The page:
3 minute read / Mar 20, 2020 / financials /sales /management /startups /
Six Startup Disciplines for Challenging Times
I wrote earlier this week about estimating the impact to growth rates during this challenging time. Speaking with startups, I’ve collected a list of disciplines that are going to become very important in the next period.
First, transparent communication. David Sacks wrote Happy Talk versus Hard Talk, which is an excellent post on how to communicate during a crisis. There is no better example than Winston Churchill. As you articulate communication plans, speak with transparency, candor, and gravity. Arne Sorenson’s corporate address to the Marriott company is a role model.
Second, gauging customer health. Most SaaS companies will have existing customers. Some of these customers will be insulated from the virus. Others may benefit from it. Many of them will suffer from it. Customer success and account management teams should focus on understanding customer health. This is important to project churn rates, assess timing of software payments, and estimate the impact on cash flows/burn. If a meaningful fraction of customers no longer pay the balance of their annual contract on the renewal date, then your startup’s cash flows will worsen. It’s important to anticipate that and plan assuming it. Some startups may face meaningful attrition within their customer bases. Estimating this ahead of time is an important exercise before developing a new financial model.
Third, moving from annual planning to quarterly or monthly planning. The volatility in the market is so great that long term projections aren’t likely to be meaningful. It might be worth reverting to an earlier stage of the 4 sales commission structures. Alternatively, it might be worth moving sales teams to monthly goals or management by objectives (MBO).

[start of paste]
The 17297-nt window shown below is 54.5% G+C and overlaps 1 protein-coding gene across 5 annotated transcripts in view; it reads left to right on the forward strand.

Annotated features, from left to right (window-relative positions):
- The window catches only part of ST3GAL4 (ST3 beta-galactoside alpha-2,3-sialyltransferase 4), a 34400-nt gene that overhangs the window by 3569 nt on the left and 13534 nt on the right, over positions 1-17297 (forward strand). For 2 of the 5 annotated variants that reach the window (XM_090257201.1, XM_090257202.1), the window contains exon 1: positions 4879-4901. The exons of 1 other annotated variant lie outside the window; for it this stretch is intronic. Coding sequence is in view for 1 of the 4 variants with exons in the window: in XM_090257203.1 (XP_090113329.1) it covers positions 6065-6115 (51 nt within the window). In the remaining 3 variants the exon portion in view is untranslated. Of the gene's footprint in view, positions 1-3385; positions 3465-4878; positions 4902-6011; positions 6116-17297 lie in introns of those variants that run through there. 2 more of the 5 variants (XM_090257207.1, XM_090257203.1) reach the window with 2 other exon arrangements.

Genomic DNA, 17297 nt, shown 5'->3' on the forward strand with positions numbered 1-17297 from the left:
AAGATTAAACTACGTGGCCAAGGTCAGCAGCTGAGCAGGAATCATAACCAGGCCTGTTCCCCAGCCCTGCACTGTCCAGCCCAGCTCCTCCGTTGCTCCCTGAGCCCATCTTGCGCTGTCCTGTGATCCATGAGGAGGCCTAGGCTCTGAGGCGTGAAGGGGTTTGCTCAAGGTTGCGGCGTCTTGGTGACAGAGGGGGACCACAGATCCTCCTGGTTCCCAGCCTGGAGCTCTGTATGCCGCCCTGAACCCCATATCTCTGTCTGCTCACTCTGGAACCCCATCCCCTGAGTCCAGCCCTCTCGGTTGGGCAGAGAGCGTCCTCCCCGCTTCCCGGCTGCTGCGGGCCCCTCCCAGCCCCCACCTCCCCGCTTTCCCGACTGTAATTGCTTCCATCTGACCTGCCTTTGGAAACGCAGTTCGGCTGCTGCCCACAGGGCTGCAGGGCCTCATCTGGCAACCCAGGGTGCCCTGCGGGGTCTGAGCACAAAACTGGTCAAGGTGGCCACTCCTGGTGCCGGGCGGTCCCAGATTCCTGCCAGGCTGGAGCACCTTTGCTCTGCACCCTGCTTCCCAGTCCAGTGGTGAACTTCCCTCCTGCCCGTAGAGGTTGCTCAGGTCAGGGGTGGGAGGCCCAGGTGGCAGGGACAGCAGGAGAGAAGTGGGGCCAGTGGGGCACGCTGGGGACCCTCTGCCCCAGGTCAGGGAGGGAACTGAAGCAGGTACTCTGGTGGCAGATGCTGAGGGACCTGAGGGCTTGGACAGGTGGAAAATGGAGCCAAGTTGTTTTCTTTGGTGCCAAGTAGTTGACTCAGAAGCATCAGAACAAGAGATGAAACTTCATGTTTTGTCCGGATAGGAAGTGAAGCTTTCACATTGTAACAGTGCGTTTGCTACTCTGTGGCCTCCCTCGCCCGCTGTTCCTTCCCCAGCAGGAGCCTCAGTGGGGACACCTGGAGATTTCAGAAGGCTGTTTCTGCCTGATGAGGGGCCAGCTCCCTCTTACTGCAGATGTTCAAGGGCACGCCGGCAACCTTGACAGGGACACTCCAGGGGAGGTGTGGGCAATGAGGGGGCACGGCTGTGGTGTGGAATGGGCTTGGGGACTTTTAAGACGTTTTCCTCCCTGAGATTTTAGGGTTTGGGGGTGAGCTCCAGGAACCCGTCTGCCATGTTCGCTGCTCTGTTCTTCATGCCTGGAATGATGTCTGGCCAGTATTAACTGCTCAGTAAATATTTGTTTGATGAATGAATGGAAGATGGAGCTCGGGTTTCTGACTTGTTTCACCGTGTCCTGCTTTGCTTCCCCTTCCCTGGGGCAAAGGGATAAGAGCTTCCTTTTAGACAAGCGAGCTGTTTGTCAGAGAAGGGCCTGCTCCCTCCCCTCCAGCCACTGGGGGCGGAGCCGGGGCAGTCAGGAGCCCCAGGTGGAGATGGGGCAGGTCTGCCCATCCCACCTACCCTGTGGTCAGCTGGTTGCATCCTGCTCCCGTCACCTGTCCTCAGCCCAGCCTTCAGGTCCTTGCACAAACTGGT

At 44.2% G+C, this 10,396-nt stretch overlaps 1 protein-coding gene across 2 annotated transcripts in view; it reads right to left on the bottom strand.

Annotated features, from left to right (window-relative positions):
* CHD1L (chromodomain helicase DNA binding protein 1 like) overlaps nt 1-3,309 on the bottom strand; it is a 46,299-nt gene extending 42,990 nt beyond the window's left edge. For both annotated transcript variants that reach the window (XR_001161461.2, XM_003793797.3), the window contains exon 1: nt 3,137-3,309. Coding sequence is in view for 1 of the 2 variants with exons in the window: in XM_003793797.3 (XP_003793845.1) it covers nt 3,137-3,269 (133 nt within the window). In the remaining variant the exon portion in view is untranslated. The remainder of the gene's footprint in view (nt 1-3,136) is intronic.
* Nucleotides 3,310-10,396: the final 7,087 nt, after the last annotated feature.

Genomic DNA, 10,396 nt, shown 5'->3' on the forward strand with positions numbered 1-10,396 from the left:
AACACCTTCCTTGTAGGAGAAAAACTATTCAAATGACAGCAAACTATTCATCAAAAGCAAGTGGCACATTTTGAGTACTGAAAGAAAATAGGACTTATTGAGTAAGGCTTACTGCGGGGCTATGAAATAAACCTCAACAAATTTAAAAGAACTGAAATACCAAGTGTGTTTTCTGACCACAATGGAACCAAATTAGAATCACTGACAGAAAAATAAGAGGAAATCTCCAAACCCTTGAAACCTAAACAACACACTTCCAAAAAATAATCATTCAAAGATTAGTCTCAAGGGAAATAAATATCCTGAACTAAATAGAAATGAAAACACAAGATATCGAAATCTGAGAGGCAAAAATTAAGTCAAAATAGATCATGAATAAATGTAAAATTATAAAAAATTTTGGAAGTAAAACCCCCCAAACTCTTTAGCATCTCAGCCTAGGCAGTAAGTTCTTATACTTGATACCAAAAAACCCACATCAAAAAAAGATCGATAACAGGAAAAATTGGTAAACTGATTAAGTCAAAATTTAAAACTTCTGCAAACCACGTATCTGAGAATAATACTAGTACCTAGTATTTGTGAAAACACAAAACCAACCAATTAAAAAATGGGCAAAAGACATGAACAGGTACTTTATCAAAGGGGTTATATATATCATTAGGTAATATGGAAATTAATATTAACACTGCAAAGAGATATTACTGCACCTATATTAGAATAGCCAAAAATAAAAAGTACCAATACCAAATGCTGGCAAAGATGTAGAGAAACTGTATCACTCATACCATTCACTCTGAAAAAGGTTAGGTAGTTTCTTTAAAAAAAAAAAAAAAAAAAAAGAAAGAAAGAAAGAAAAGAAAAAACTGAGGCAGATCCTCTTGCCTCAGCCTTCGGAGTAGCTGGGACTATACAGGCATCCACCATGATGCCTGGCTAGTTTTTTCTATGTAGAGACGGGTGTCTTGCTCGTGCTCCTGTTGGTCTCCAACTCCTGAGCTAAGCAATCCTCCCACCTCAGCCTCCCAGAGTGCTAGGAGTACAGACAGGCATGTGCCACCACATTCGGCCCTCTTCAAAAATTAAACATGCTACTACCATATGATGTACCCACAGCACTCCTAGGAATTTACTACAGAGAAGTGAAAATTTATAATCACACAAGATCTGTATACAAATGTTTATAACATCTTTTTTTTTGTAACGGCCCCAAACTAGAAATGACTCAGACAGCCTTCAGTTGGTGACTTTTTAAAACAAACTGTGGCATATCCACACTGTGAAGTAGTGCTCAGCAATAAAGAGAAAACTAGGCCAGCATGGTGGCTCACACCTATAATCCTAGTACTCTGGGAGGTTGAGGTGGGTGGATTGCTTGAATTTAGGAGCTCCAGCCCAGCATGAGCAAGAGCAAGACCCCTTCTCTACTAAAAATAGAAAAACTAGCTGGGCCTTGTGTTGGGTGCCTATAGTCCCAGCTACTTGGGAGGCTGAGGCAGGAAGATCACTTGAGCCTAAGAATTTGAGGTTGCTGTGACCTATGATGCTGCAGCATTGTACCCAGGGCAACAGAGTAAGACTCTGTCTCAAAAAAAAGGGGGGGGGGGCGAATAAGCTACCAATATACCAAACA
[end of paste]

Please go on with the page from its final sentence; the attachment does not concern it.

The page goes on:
Fourth, runway elongation. This can be done in many ways: raising capital, borrowing debt, and dunning. Dunning is the process of collecting outstanding payments and communicating with customers about them. DSO or days sales outstanding is the highest level metric to understand the company’s ability to dun. The CFI has a formula for calculating DSO here. Getting a handle on cash flows is critical for companies with smaller balance sheets.
Fifth, novel forms of demand generation. Some sales teams are focusing not on closing new business, but building the pipeline for customers by offering products and services for free or a nominal cost during the challenging time. Building trust today will be rewarded with friendship, trust, and a contract later on. For example, Zoom has a section of their website dedicated to helping people.
Sixth, leadership. Great leadership is different than great management. This was the topic of my conversation with Nick Caldwell, the Chief Product Officer at Looker, which was scheduled for SaaStr. Management and leadership are different. Management is about keeping the trains running on time and creating stability. Leadership is about identifying change and opportunities to evolve, and inspiring people to pursue them.